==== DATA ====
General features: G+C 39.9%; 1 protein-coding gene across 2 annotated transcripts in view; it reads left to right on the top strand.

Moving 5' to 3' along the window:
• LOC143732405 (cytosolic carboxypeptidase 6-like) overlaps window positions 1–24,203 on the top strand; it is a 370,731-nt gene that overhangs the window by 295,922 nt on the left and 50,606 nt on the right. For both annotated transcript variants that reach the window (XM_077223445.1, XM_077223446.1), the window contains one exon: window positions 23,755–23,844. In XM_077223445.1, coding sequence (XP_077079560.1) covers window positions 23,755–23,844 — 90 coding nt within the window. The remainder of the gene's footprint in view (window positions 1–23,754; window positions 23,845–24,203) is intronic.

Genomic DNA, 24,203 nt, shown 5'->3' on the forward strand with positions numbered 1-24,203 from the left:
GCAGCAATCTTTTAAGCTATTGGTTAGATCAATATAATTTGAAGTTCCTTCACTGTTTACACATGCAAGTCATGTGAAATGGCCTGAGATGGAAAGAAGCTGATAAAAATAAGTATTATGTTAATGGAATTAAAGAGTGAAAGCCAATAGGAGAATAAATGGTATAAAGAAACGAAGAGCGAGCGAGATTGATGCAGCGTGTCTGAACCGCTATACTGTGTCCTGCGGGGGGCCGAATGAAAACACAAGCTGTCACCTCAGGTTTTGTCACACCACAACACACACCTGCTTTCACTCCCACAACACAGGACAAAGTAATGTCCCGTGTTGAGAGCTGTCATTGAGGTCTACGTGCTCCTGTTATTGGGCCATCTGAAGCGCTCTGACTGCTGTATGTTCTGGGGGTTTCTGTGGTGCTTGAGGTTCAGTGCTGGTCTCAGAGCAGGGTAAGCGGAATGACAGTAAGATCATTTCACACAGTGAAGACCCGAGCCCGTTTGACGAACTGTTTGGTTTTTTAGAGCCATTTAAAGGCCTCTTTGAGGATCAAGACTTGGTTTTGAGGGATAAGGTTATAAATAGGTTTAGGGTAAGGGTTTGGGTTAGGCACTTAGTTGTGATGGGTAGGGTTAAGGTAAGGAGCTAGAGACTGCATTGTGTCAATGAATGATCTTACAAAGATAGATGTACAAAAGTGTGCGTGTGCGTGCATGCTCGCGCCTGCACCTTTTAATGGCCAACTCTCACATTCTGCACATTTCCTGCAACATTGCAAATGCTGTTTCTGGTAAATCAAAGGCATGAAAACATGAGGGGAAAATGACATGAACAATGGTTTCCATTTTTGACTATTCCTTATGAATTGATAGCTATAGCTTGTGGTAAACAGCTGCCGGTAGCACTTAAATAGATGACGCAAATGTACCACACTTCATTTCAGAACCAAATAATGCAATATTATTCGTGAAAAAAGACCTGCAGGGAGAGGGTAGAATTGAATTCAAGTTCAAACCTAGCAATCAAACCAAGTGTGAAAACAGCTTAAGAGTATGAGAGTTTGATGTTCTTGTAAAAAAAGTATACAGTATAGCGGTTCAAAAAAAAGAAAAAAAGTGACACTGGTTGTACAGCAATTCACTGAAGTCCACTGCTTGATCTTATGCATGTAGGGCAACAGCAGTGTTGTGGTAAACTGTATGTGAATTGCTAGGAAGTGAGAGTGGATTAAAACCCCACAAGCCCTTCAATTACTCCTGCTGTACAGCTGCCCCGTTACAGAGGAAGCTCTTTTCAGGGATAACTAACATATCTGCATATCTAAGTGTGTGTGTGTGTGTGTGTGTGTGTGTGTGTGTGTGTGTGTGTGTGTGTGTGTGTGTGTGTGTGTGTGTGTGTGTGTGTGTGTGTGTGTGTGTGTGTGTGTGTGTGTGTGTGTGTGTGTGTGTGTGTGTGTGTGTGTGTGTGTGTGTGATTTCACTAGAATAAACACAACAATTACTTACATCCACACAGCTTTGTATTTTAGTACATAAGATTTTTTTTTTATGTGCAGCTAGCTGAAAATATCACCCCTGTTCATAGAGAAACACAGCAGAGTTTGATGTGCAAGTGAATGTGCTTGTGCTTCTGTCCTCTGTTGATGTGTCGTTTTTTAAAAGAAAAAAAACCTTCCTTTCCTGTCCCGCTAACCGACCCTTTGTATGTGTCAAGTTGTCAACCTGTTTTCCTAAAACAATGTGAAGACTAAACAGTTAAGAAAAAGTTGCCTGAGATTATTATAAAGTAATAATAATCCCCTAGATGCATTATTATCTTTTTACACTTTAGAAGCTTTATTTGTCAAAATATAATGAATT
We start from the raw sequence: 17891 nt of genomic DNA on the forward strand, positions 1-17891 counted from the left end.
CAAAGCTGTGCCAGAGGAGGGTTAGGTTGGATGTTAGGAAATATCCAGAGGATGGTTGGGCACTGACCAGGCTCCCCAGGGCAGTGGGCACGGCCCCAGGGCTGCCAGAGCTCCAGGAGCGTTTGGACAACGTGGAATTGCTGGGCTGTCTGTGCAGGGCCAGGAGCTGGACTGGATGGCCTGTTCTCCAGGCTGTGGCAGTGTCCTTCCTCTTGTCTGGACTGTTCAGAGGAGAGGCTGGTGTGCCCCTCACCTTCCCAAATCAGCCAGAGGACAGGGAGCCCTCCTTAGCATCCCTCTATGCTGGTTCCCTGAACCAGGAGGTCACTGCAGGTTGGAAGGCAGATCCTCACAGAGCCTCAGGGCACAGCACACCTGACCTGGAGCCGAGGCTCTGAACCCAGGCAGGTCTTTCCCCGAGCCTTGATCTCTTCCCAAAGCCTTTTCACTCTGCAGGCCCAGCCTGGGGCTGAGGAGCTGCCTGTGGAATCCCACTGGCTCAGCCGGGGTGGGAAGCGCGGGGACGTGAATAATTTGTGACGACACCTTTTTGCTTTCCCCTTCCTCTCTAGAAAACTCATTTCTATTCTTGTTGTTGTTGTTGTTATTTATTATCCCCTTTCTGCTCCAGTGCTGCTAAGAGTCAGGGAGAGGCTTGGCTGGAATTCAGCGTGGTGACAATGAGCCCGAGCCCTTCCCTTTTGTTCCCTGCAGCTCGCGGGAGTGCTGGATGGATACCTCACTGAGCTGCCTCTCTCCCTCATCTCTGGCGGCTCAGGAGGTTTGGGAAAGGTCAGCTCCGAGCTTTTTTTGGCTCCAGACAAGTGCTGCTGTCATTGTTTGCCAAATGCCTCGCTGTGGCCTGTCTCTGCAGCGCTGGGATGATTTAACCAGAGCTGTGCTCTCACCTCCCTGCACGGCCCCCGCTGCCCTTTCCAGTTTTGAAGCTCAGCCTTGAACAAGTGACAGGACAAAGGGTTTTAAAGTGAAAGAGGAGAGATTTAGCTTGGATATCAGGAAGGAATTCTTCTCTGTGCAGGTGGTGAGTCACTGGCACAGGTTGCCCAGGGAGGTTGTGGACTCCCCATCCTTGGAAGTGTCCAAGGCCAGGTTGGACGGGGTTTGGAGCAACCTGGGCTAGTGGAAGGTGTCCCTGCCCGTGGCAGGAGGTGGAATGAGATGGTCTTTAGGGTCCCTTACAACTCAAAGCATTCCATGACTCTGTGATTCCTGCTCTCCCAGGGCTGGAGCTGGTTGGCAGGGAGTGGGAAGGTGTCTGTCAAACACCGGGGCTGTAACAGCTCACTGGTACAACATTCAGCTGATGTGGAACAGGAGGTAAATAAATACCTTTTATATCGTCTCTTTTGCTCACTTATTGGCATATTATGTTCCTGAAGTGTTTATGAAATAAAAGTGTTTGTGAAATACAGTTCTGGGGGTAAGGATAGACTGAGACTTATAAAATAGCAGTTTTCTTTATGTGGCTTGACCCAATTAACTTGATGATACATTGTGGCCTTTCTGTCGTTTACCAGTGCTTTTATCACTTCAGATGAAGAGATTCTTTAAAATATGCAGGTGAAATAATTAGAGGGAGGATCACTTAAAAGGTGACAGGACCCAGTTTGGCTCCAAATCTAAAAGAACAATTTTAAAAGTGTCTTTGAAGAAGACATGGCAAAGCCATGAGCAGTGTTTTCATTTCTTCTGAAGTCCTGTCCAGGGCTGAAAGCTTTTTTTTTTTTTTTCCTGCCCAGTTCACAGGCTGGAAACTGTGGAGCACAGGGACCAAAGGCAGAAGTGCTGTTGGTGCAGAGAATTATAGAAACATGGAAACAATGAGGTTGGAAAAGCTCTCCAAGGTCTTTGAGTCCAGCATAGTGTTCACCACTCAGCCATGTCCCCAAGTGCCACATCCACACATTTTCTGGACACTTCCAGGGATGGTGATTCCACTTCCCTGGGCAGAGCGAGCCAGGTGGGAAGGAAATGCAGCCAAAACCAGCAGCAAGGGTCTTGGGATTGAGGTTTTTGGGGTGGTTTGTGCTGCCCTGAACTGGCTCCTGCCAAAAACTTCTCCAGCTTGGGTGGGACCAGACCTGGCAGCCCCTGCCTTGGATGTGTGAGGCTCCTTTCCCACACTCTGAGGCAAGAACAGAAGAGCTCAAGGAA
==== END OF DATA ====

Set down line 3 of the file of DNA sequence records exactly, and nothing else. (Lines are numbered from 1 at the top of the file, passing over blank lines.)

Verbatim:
• LOC143732405 (cytosolic carboxypeptidase 6-like) overlaps window positions 1–24,203 on the top strand; it is a 370,731-nt gene that overhangs the window by 295,922 nt on the left and 50,606 nt on the right. For both annotated transcript variants that reach the window (XM_077223445.1, XM_077223446.1), the window contains one exon: window positions 23,755–23,844. In XM_077223445.1, coding sequence (XP_077079560.1) covers window positions 23,755–23,844 — 90 coding nt within the window. The remainder of the gene's footprint in view (window positions 1–23,754; window positions 23,845–24,203) is intronic.